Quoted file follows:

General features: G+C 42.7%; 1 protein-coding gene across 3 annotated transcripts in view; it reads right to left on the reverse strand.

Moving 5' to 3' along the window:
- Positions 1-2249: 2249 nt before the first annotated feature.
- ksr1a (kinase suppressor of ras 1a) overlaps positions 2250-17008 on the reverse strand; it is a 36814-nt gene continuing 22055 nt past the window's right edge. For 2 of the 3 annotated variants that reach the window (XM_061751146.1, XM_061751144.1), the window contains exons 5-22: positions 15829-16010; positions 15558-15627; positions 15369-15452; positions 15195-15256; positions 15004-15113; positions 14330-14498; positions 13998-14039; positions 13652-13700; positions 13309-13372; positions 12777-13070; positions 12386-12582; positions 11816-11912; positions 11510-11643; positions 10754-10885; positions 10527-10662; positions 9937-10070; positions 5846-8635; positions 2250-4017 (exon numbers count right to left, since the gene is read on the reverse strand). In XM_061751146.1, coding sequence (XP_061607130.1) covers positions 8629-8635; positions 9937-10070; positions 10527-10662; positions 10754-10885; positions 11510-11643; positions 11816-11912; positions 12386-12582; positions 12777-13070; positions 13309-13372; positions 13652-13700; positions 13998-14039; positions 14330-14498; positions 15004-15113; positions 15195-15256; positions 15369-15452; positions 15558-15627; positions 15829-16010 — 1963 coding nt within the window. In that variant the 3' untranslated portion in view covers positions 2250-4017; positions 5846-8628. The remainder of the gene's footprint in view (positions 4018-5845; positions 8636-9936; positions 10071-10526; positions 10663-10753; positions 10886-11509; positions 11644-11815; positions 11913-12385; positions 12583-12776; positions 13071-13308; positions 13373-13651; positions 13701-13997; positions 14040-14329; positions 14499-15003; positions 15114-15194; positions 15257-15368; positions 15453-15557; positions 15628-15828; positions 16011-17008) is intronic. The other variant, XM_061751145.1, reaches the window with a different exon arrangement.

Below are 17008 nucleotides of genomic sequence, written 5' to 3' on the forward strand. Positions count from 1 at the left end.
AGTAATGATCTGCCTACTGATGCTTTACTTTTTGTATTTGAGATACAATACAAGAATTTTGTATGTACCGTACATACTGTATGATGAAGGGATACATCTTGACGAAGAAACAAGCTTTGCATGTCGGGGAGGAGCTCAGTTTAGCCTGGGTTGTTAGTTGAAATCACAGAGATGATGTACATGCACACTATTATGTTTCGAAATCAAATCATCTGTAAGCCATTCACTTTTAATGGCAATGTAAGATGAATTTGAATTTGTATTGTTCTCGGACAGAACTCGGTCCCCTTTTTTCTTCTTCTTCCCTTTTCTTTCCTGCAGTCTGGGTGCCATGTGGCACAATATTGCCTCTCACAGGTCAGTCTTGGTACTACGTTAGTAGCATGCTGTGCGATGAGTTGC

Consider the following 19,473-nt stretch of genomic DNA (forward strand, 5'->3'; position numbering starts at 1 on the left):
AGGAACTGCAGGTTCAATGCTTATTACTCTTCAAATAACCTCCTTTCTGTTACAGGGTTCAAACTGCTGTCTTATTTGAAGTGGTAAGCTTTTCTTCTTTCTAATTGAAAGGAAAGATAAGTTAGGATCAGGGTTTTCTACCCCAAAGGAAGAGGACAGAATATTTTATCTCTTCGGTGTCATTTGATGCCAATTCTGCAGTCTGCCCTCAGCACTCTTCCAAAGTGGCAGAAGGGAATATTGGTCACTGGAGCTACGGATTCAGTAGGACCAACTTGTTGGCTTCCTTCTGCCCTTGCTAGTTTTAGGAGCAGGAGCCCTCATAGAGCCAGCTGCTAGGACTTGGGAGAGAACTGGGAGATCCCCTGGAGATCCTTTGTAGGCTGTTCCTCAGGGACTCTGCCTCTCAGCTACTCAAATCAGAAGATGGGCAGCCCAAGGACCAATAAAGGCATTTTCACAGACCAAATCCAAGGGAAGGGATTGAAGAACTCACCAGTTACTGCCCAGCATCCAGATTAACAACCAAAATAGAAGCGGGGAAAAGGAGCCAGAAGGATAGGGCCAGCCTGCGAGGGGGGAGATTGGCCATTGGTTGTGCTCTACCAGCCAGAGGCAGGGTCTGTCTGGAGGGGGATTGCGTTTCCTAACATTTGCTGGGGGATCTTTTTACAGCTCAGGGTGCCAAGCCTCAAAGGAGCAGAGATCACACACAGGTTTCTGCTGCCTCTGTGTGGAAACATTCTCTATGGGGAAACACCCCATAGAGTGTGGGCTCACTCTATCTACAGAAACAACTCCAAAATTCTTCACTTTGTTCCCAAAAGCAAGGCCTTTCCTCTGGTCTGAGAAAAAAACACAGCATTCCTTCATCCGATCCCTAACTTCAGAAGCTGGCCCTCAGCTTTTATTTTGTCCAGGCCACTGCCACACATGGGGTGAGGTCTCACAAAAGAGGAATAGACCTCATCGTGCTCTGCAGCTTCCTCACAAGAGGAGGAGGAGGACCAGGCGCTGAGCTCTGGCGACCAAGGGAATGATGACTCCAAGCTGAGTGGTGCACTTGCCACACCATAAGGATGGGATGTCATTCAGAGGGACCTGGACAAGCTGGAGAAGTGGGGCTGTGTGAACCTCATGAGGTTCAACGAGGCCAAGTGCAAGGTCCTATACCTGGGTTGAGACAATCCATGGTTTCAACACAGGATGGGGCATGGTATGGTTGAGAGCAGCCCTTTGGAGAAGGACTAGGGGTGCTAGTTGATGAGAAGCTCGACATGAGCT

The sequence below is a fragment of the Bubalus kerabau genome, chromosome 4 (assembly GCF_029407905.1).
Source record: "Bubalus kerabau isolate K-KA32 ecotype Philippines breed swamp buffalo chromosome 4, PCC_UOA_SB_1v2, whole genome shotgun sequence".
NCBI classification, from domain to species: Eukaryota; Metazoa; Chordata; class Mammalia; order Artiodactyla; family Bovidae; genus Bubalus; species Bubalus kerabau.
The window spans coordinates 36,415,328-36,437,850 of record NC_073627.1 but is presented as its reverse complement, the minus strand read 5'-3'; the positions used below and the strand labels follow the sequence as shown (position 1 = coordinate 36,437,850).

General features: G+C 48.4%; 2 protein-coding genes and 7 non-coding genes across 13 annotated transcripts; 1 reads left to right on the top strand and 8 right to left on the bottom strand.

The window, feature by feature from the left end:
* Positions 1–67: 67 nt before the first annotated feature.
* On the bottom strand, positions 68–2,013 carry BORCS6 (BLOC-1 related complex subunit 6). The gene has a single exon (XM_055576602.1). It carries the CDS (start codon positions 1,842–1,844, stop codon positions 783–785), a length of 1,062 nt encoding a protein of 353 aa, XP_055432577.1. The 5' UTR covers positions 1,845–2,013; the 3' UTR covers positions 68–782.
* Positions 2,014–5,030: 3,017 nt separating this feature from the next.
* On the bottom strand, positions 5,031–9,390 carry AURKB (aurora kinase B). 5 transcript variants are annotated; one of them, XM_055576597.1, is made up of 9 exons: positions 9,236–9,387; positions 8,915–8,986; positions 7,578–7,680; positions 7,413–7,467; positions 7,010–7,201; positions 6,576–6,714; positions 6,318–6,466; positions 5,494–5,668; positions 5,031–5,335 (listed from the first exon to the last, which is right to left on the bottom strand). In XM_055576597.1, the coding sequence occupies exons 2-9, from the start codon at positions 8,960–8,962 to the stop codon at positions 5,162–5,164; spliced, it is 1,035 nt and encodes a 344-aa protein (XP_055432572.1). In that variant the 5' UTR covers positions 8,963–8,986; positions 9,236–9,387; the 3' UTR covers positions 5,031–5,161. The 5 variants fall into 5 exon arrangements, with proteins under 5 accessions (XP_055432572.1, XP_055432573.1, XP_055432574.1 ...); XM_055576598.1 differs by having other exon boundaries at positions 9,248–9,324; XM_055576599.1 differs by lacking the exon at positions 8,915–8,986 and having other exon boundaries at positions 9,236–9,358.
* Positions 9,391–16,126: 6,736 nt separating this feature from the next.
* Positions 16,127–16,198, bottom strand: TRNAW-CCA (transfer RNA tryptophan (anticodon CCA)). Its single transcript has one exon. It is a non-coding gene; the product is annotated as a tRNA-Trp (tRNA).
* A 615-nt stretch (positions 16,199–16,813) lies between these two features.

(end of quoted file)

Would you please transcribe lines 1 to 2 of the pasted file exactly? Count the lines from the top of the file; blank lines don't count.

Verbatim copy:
General features: G+C 42.7%; 1 protein-coding gene across 3 annotated transcripts in view; it reads right to left on the reverse strand.

Moving 5' to 3' along the window: